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Infant Antibiotic Use Linked to Adult Diseases

A colorful illustration of bacteria.

A new study led by U of M researchers has found a three-way link among antibiotic use in infants, changes in the gut bacteria, and disease later in life. The imbalances in gut microbes, called dysbiosis, have been tied to infectious diseases, allergies, other autoimmune disorders, and obesity later in life.

Antibiotics are by far the most common prescription drugs given to children. They account for about one-fourth of all medications prescribed to children, with a third of these prescriptions considered unnecessary. Other studies have shown profound short- and long-term effects of antibiotics on the diversity and composition of the bacteria in our bodies, called our microbiome.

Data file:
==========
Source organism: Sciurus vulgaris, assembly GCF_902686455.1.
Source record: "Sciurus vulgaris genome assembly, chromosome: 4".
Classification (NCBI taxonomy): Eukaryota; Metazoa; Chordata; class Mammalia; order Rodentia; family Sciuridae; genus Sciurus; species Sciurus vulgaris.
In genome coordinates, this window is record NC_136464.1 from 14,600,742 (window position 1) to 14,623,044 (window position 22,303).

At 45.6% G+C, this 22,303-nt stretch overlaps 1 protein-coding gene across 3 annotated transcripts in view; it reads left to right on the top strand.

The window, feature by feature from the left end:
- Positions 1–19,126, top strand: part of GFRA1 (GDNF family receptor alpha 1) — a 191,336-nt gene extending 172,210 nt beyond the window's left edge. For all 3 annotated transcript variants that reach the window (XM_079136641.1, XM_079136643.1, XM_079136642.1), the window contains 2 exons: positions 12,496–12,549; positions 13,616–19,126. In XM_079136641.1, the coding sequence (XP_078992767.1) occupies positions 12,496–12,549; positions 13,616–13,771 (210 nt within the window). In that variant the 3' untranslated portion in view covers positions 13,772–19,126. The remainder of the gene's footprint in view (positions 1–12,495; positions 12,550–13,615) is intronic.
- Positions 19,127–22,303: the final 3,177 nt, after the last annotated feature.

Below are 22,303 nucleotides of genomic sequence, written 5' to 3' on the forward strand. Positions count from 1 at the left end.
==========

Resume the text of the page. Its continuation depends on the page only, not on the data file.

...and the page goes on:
“Diseases related to metabolism and the immune system are increasing dramatically, and in many cases we don’t know why,” said the study’s senior author Dan Knights, a computational biologist and McKnight Land-Grant assistant professor in the University of Minnesota’s Department of Computer Science and Engineering and Biotechnology Institute.

“Previous studies showed links between antibiotic use and unbalanced gut bacteria, and others showed links between unbalanced gut bacteria and adult disease,” Knights said. “Over the past year we synthesized hundreds of studies and found evidence of strong correlations between antibiotic use, changes in gut bacteria, and disease in adulthood.”

Knights and his colleagues also developed a framework to map how antibiotics may be acting in the gut to cause disease later in life.

University of Minnesota, Twin Cities